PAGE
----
I need to apologize for my previous response to Mr. Bank's list of statements or questions, which he presented as food for thought. His question comparing enforcement of Roe vs. Wade with enforcement of the Second Amendment struck me as rather silly.
To the editor:
I need to apologize for my previous response to Mr. Bank's list of statements or questions, which he presented as food for thought. His question comparing enforcement of Roe vs. Wade with enforcement of the Second Amendment struck me as rather silly. His letter yesterday described a deep context behind the topic. I don't agree with a lot of his argument, but he and I are kindred spirits, in that we write letters with the hope of getting others to think.
He included a long quotation from James Madison. This seems to point out how difficult it is to communicate when we have only words to do it with. We live within a constant war of words, and words are weapons, make no mistake. We use words and combinations of words to battle for power. Words often hide or repaint the truth. Words captured the last presidential election. Truth and logic played a lesser part.
Mr. Bank's idea of using questions to stimulate thought in the reader is worthy. I thought he needed to provide a bit of context with them. For example, here's a question I'll throw out:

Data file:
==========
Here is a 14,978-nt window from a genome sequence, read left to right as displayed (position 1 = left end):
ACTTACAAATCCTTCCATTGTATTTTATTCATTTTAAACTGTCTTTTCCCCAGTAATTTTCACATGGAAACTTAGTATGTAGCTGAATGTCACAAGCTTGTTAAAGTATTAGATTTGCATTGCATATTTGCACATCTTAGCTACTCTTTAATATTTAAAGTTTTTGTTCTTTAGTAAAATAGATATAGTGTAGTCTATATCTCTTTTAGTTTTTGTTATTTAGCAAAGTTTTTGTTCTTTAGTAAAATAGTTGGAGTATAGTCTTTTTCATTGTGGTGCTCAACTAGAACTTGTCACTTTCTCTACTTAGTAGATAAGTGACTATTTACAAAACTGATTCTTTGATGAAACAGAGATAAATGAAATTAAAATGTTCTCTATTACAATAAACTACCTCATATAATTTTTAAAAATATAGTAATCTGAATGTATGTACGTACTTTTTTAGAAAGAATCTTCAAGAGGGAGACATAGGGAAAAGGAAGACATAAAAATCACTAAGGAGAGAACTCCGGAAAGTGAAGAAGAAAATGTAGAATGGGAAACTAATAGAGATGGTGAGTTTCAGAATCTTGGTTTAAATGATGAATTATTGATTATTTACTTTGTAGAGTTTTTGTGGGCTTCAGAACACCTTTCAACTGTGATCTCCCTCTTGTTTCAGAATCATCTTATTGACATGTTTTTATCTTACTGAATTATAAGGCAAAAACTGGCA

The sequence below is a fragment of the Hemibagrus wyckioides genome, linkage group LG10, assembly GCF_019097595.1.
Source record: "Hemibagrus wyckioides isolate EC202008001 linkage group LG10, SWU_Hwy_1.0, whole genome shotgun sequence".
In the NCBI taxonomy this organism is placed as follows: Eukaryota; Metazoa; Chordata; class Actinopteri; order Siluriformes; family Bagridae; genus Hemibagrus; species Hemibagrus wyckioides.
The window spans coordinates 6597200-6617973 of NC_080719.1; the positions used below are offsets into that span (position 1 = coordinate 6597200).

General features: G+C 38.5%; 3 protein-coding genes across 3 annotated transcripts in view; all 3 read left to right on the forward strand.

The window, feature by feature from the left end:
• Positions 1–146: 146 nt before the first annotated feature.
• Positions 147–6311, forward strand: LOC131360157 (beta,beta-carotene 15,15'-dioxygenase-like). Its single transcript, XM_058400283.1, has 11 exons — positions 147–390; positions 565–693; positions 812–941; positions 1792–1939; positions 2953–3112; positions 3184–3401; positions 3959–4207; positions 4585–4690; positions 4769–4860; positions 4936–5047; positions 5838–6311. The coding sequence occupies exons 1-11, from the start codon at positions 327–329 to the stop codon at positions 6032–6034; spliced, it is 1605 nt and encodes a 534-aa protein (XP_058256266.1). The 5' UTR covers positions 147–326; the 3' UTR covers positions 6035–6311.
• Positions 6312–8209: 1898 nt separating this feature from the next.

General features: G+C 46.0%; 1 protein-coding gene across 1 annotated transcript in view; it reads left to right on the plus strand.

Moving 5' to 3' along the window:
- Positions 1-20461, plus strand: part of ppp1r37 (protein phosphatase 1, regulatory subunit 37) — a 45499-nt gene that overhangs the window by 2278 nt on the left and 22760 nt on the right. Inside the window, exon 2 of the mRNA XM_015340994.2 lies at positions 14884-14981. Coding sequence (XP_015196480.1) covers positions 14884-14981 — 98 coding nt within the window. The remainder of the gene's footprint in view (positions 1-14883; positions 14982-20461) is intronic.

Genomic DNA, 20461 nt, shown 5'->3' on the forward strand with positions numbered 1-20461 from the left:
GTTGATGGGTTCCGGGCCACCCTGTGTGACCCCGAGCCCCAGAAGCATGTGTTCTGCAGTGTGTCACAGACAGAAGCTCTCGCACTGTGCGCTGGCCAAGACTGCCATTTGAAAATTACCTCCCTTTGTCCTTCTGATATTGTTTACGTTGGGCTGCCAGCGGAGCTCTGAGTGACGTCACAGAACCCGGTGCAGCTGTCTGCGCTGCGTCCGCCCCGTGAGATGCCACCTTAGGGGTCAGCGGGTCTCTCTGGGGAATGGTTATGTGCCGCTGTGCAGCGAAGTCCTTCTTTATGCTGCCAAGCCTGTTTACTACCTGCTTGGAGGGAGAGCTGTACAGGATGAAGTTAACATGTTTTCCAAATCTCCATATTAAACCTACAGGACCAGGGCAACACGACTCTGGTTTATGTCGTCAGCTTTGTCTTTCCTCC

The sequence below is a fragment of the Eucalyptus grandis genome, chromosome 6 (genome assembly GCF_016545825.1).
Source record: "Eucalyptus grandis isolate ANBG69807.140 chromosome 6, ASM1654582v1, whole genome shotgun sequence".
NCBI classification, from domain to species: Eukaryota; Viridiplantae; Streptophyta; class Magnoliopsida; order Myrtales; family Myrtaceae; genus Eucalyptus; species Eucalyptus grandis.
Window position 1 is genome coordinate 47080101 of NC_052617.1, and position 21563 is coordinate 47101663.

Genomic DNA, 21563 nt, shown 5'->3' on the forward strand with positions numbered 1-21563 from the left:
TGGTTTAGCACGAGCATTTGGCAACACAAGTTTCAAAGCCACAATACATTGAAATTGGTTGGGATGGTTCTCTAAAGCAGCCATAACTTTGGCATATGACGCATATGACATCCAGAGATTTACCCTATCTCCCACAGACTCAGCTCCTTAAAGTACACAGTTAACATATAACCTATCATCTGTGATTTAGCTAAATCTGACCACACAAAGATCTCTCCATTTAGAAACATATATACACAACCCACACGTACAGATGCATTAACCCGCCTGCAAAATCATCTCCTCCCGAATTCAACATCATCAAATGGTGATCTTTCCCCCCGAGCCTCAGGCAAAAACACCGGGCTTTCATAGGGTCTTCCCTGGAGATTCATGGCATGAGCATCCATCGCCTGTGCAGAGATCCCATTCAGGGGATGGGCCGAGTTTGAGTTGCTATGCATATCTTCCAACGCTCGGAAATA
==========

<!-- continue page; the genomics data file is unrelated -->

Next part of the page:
"What is the purpose of government?"
Some context: I agree with the Declaration of Independence: the purpose of government, paraphrased a bit, is "to secure the right to Life, Liberty, and the pursuit of Happiness."
You could write a book on what exactly Life, Liberty, and Happiness should be, and how the government should go about securing them.
Another question: "How much security should the federal government provide to common citizens?"
To elaborate: Is the current set of entitlements, including Social Security, Medicare, the Affordable Health Care Act, disability, unemployment, food stamps, and on and on – enough, and can we pay for them all? Do we need comprehensive entitlement reform?
A theory now held by some scientists asserts that mankind's intelligence is gradually declining. We don't need to be smart when technology simplifies life. It is increasingly easier for dummies to survive, marry, vote, and breed. Processed foods, some say, have ill effects on intelligence. I know mine is declining, and I'm eating lots of processed foods.
Mr. Banks and I both want the readers to think, in the forlorn hope that the public will become able to make wise political decisions.